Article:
Preparing ahead of the storm: determining risks before a hurricane

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ROANOKE, Va. (WFXR) — Hurricanes and tropical storms are usually associated with warm coastal areas. However, tropical cyclones can cause major impacts inland.

It’s important to determine what types of weather hazards could happen where you live so you can prepare accordingly. While coastal areas would typically have to deal with threats such as storm surge, rip currents, and large waves during a hurricane, that’s not the case for Southwest and Central Virginia.

One of the main hurricane hazards for our region is inland flooding.

In 1969, the remnants of Hurricane Camille caused significant damage in the Appalachian Mountains, especially in the James River Basin. Portions of Alleghany, Rockbridge, and Nelson counties received anywhere from 8 to more than 20 inches of rainfall. More than a hundred people died in the flood waters.

Hurricane Michael caused major flooding issues in the Southwest and Central Virginia area in October 2018. By the time the storm made it to the Commonwealth, Michael had become a tropical storm. Even though it wasn’t a hurricane, the storm caused millions of dollars in damage, record flooding, and thousands of power outages. The storm claimed 16 lives in the region. Several of those deaths are due to flooding.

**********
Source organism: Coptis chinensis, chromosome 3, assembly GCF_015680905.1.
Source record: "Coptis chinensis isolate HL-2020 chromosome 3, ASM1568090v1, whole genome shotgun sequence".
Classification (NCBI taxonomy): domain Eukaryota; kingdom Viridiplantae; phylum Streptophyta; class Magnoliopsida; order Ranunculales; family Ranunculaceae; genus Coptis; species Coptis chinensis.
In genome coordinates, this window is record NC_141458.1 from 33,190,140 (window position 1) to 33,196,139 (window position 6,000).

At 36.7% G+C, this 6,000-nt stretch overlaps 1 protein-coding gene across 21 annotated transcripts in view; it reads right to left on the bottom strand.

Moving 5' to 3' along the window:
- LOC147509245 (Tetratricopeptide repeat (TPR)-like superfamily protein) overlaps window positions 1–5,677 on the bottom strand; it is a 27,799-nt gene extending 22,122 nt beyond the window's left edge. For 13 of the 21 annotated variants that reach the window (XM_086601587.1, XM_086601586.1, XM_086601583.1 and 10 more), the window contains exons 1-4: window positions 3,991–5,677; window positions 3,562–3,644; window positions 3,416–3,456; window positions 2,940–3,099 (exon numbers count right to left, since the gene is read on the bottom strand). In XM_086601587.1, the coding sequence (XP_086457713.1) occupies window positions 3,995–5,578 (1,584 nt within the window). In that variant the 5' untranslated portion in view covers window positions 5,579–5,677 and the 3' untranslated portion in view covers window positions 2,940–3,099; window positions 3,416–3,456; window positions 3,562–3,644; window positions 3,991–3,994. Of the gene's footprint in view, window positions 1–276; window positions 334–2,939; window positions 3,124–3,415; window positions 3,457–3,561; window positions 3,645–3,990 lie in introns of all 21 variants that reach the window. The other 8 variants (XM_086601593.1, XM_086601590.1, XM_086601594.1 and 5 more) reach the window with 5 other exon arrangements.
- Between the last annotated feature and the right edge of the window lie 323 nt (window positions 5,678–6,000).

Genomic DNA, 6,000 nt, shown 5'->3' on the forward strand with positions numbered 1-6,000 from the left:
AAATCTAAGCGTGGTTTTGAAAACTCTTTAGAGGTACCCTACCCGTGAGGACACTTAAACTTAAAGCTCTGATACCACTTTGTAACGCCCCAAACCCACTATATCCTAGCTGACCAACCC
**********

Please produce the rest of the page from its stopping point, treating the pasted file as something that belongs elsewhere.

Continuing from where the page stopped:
According to the National Hurricane Center, 83% of tropical cyclone-related fatalities were caused by inland flooding between 2016-2019.

If you live in an area that is prone to flooding, you can take certain steps to prepare for future hurricane and tropical storm events.

  • Know flood terminology, such as the difference between a Flash Flood Warning and a Flash Flood Watch. To learn more about various types of flood alerts, click here.
  • Be sure to have plan in place if evacuations are ordered. Pick a safe location on higher ground to shelter in the event of an evacuation.
  • Build an emergency supply kit in case you need to evacuate immediately. To find ideal items to store in a supply kit, click here.
  • Avoid traveling, if possible. If you’re leaving your home, never walk, swim, or drive through flood waters. Avoid bridges over fast-moving creeks and streams as the water could wash the bridge away.

Flooding is not the only issue we face here in Southwest and Central Virginia. Tropical storms and hurricanes can also produce damaging winds and tornadoes. Make sure to have at least two ways to receive weather alerts. Download the WFXR News app and purchase a a NOAA Weather Radio.

The Atlantic Hurricane Season runs from June 1 to November 30, but tropical storms and hurricanes can develop at any time of the year. It’s important to prepare before the season begins and tropical systems are more likely to develop.

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